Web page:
A team of researchers from the University of Michigan Comprehensive Cancer Center (MI, USA) have developed a tiny microfluidic device that could detect and distinguish early cancer aggressors, whilst also identifying opportunities for intervention to prevent metastasis.
Sofia Merajver (University of Michigan Comprehensive Cancer Center) stated: “It’s especially important to be able to capture those leader cells and understand their biology — why are they so successful, why are they resistant to traditional chemotherapy and how can we target them selectively?Microfluidic devices are helping us understand biology that was previously not accessible.”.
Currently, cells struggle to survive for long periods of time in microfluidic devices and are therefore limited to brief experiments lasting only a few days. Whilst these experiments have proved useful in the past, the changing characteristics of cancer cells, over longer periods of time, have not been able to be studied.
“A lot of tumor processes like invasion and resistance don’t happen overnight. Our goal was to track the long-term evolution of invasion. We cannot look at just a certain time point, like in a three-day experiment. That might not represent what’s happening in the body over time,” commented Koh Meng Aw Yong (University of Michigan Comprehensive Cancer Center).
New research, published in Scientific Reports, has provided an answer to lengthier incubation times, and therefore allowed valuable insights into the changing characteristics of cancer cells. The new design enables the microfluidic device to maintain stability for up to 3 weeks in culture.
With cells suspended three dimensionally in the chamber, the microfluidic device is different from standard microfluidic devices, which typically capture cells over two dimensions. This allows minimal disturbance or change to the cells as researchers feed cancer cells into the device.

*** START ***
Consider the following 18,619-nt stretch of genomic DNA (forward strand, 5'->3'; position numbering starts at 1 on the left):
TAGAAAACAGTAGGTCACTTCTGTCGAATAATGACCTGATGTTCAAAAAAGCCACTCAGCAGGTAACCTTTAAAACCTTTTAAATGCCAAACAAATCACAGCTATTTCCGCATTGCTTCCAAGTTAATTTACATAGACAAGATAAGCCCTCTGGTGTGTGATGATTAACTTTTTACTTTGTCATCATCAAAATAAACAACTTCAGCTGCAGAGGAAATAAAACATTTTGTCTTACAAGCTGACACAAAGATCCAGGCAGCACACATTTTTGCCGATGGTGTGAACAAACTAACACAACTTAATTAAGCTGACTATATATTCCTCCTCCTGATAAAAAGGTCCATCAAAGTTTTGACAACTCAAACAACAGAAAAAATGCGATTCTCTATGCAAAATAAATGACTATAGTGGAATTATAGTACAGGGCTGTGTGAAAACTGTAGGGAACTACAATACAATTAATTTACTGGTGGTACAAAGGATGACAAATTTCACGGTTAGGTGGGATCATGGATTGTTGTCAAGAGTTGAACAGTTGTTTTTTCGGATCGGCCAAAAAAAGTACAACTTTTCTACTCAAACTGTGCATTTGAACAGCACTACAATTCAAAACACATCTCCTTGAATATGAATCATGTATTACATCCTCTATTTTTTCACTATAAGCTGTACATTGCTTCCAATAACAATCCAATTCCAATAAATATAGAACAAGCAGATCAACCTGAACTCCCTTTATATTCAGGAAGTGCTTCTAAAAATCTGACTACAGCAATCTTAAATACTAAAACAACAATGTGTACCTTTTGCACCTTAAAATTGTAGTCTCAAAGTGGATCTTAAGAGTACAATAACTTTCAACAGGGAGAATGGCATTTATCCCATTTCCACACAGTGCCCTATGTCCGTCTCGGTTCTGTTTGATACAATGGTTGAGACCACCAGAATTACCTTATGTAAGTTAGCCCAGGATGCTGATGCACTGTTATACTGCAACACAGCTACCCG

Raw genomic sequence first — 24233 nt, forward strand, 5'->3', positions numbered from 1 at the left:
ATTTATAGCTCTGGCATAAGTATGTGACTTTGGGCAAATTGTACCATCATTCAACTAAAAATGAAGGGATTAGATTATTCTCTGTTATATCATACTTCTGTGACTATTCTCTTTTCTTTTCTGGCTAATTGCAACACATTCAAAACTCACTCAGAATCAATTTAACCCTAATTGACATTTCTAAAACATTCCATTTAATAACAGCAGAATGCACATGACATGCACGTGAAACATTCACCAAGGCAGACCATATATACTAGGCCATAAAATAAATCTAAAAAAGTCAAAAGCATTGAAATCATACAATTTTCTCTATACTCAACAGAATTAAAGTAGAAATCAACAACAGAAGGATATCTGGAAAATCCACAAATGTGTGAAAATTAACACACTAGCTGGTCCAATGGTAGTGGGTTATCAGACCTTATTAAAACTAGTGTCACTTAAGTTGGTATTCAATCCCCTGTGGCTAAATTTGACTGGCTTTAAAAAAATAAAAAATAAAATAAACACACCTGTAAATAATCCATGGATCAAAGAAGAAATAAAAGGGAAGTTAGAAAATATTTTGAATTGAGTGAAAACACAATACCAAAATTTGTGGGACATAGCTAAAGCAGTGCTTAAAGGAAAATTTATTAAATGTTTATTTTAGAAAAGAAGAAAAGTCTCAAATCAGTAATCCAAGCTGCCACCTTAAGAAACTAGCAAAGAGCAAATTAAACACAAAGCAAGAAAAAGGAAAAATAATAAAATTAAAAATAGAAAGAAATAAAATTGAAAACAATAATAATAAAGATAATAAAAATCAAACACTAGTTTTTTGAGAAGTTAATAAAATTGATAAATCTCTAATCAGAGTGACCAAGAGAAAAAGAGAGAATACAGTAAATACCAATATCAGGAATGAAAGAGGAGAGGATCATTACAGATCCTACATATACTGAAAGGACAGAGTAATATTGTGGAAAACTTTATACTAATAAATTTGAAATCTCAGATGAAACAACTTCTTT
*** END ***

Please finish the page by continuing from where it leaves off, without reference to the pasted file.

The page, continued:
Three tiny molded channels make up the device. The cells are fed into one channel and fluid flows through a parallel channel providing pressure and flow with minimal disturbance to the culture. Fluid flowing through the third channel mimics blood capillaries.
The study involved tracking two lines of metastatic prostate cancer cells. The main cells of focus were leader cells, which are the first cells to break off and hypothetically travel to alternative organs. Through using the newly design microfluidic device the team were able to isolate these leader cells.
Researchers also demonstrated differences in the invasive properties of the two lines after 2 weeks, but this decreased after week three suggesting a time-related change in invasive potential over time. If researchers can differentiate between the molecular signatures of invasive and non-invasive cells, there could be potential in the development of therapies targeting invasion, keeping the cancer confined and preventing metastasis.
On discussing the future application of this research, Jianping Fu (University of Michigan Comprehensive Cancer Center) commented: “The device also holds potential to be used to test drugs and detect when cancer becomes resistant. This would allow oncologists to know sooner if a therapy is not working, and perhaps switch the patient to another option. Of course, more research is needed to explore this possibility in the future.”
“We think we can grow this while the patient is undergoing treatment or monitoring. The device would be able to show us if the cells become more aggressive before a traditional imaging test would detect anything,” Aw Yong added.
The next step for the team is to extend this study to highly aggressive triple-negative breast cancer. With research again focusing on leader cells, the team will begin to look for differences between the genetic and molecular markers of the most and least invasive cells.
Sources: Aw Yong KM, Li Z, Merajver SD & Fu J. Tracking the tumor invasion front using long-term fluidic tumoroid culture. Sci. Rep. 7 doi:10.1038/s41598-017-10874-1 (2017); www.sciencedaily.com/releases/2017/09/170907093654.htm